Being a Manufacturing Translation Manager

Mitya Rahtz_10-04-2015In this post, Mitya Rahtz shares some insights about the role of a busy manufacturing industry translation manager. Working for Legrand at its global head office in Limoges, France, Mitya is responsible for the management and coordination of translation projects. Legrand is a leading multinational manufacturer with close to 36,000 employees worldwide, marketing a total of 200,000 products in 78 categories.

My guess is that few jobs are probably as straightforward as they may superficially seem, but I do know for sure that the job of an in-house Translation Manager is very much a multifaceted assignment.

Going by my own, statistically insignificant experience, the layman’s perception focuses mainly on product data sheets and catalogs. This is what people usually mention whenever I introduce myself to someone from another walk of life; it represents the visible part of the iceberg. Occasionally, the focus will shift to websites; however, that’s mainly when LSPs phone me to offer their services in satisfying a supposed need for localization in countless countries!

In any case, few people realize either just how many different types of translation requirement actually need to be satisfied in the everyday life of a manufacturing company, or how many different hats you get to wear in attempting to do so.

Looking at the diversity of material, first of all, technical documents are obviously part of the picture, but there’s so much more. The requirements range from an expatriate’s tailor-made employment contract to the installation manual for a dual-technology lighting management system; an advertising brochure for a range of high-end decorative finishes aimed specifically at architects and design consultants to a data sheet drafted in doubtful English by non-natives, which first needs clarifying to enable its contents to be translated into various other languages. Include a legal opinion on a touchy international patent dispute or the maintenance handbook of an air filtering system, not to mention company annual reports and financial statements, press releases, video subtitles that need to be kept as short as at all possible, and so much more. The challenges are many, some apparent, others concealed, which need to be identified and overcome, usually ‘ASAP’ or, as the French say, ‘no later than yesterday’!

Ensuring this works obviously requires the help of first-class translation providers, which is why you’re reading this article! It also requires intervening in a variety of capacities.

Being tasked with coordinating the response to your company’s translation needs means you are de facto acting as a buyer, constantly mindful of the need to optimize spending and contractual framework condition, and performing ongoing supplier assessment.

At the same time, for your purchasing department you are the main spokesperson for translation users in your organization, for whom priority is service quality, in all aspects of the term: getting just what they need, on their specific terms, on time, and reliably so.

Sometimes, you may need to explain to these colleagues how translation actually works, what goes into those delivery times and prices they may see as excessive, what can or cannot be reasonably expected. You are a guarantor of market standard and professional practice. In this respect, having actual experience as a translator is, of course, invaluable.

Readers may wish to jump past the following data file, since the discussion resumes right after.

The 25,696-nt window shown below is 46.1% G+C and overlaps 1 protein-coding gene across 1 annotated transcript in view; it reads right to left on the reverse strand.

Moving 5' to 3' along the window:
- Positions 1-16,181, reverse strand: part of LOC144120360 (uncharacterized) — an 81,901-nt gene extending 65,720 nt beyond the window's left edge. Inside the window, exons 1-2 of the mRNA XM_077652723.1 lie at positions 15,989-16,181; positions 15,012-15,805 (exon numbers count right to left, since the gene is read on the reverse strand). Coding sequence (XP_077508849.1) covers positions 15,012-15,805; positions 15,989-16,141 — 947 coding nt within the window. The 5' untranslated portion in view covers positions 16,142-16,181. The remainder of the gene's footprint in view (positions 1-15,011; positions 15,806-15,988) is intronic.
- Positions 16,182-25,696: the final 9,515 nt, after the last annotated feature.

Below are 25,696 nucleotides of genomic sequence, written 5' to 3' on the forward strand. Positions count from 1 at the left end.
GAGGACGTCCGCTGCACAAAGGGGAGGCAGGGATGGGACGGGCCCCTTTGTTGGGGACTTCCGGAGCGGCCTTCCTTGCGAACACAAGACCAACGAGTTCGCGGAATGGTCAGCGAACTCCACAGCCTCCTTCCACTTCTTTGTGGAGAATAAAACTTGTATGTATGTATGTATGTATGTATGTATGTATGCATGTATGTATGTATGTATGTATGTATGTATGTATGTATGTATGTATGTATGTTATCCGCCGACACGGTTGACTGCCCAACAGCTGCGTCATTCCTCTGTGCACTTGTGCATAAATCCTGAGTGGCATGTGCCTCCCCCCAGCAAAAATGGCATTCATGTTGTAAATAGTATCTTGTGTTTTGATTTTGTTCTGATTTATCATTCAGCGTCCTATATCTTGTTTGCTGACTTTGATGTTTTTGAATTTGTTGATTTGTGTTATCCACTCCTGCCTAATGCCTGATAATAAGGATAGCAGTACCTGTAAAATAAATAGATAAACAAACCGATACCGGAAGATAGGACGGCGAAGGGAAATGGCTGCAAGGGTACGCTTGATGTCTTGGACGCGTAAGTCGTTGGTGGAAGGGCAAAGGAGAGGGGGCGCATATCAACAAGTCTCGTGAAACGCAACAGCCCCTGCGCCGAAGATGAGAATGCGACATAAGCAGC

As the client-supplier interface, you get to channel sometimes complex information for explanatory purposes, adding or removing details in order to make messages intelligible, sometimes by decoding in-house acronyms, project names and other specific jargon to defuse so many potential mistranslations. Far from being a passive messenger, you need to be able to deploy your knowledge of both the corporate context and translation techniques in order to interpret and transmit what people on either side are saying, to make sure no material details get lost in the cross-talk. This is where functional attachment to a corporate communications department makes sense, since you are very much a mediator.

And at the bottom line, you get to be a sort of front-line spending controller, reminding your in-house clients that translations cost money, cross-checking to validate and sometimes redefine their needs, ensuring each request is funded, and handling a lot of spreadsheets every month in the process of producing ever more detailed reports to your colleagues in Finance!

In short, you are at once a buyer, user, proofreader, scheduler, broker, controller and referee, to name but those roles. In fact, one of the few things I seldom get to see at close quarters is boredom! It’s a constantly stimulating and occasionally thrilling job, which largely precludes any routine.

Meeting interpreting needs is another side of the job, and here it is even more true to say there is virtually no such thing as a “typical” request, as you almost invariably have to tailor the solution according to the customer’s requirement and budget, the locations and logistics involved, the equipment required and/or available… But that’s another story!

Mitya Rahtz

Translation Manager, Group Internal Communication & External Relations Dept. at Legrand

About Legrand: Legrand is the global specialist in electrical and digital building infrastructures. Its comprehensive offering of solutions for use in commercial, industrial and residential markets makes it a benchmark for customers worldwide. Innovation for a steady flow of new products with high added value and acquisitions are prime vectors for growth.